"Do I need to worry about my insurance," my father-in-law asked me.
I recently documented his extensive health issues. He's an enrollee in a UnitedHealth Medicare Advantage plan. So he was concerned when he read media accounts that UnitedHealth was contemplating leaving the state health insurance exchanges by 2017 because if was losing money on such enrollees. It also cut its fourth-quarter earnings forecast by about 5 percent.
Yet "no" was the short answer I gave my father-in-law--and not just because he's enrolled in a plan that isn't offered on the exchanges.
However, it's not a surprise he was concerned. The fretted, unexamined hand-wringing began immediately after the announcement. The Washington Post interviewed analysts to determine if the exchanges would "collapse." The Wall Street Journal blared this headline: "Biggest Insurer Threatens to Abandon Health Law." That story quoted UnitedHealth Stephen Hemsley saying "we can't sustain these losses." Slate's article contained the subhead: "Is the ACA Doomed?"
Certainly, if insurers pull out because of costs, premiums and out-of-pocket expenses will rise for enrollees. This would put pressure on hospitals to extend their charity care programs to cover some of those costs for insured patients.
But what I found infuriating among this coverage was not a single mention of UnitedHealth's net earnings forecast for 2016. It's in the range of $7.10 to $7.30 per share.
UnitedHealth's full 2015 forecast: $6.00 per share. In 2014, it earned $5.70 per share. In 2013, net was $5.50 a share.
In other words, despite those terrible, horrible, no good, very bad losses from the ACA, UnitedHealth expects to see its net income rise next year by 18 to 21 percent--more than triple its growth rate the past couple of years. And that's despite the insurer's planned 2016 expansion into new exchange markets such as Kansas.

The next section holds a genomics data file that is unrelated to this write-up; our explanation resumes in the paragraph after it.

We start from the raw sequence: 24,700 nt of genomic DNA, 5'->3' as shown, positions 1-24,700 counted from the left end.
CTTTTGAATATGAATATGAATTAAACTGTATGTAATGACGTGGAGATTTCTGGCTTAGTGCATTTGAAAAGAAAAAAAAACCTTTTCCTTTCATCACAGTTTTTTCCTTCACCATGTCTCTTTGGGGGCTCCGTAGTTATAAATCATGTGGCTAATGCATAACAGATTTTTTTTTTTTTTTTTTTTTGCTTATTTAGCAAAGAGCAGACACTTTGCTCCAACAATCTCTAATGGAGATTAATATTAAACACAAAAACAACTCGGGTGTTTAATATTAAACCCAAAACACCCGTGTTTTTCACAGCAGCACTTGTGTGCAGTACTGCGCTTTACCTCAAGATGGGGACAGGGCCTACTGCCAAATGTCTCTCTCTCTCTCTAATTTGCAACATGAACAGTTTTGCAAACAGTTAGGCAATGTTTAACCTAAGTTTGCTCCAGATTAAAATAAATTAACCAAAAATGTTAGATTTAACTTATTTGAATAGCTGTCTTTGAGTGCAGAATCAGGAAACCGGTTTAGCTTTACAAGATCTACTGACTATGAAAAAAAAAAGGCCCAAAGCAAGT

There are certainly flaws in the ACA, particularly its meek cost controls. But it is not fatally flawed, and it has helped gain tens of millions of Americans health insurance, which in turn provides significant financial relief to hospitals.
However, in my view, the false dire forecast UnitedHealth issued made it clear that the ultimate goal of the U.S. healthcare system is to prioritize shareholders over patients. UnitedHealth could easily afford to subsidize its exchange business with the gargantuan profits it reaps elsewhere. Except it won't because it can make even more money not servicing this business at all.
Instead, UnitedHealth and other insurers will continue to raise premiums and out-of-pocket limits. Hospitals will continue to raise their chargemaster prices as part of the negotiation process. And those patients who don't own huge blocs of shares in the insurance and hospital sectors will continue to struggle to pay.
Of course, it's also becoming apparent that companies such as UnitedHealth have gradually painted themselves into a corner. In this era of stagnant wages, is it realistic to expect a household to spend, say, $35,000 or $40,000 a year for medical expenses, or their employer to insure them? We are sprinting down that path.
When that happens, the UnitedHealths of the world will be replaced by something the rest of the industrialized nations call single payer. I will read its earnings forecasts at that time with great interest. - Ron (@FierceHealth)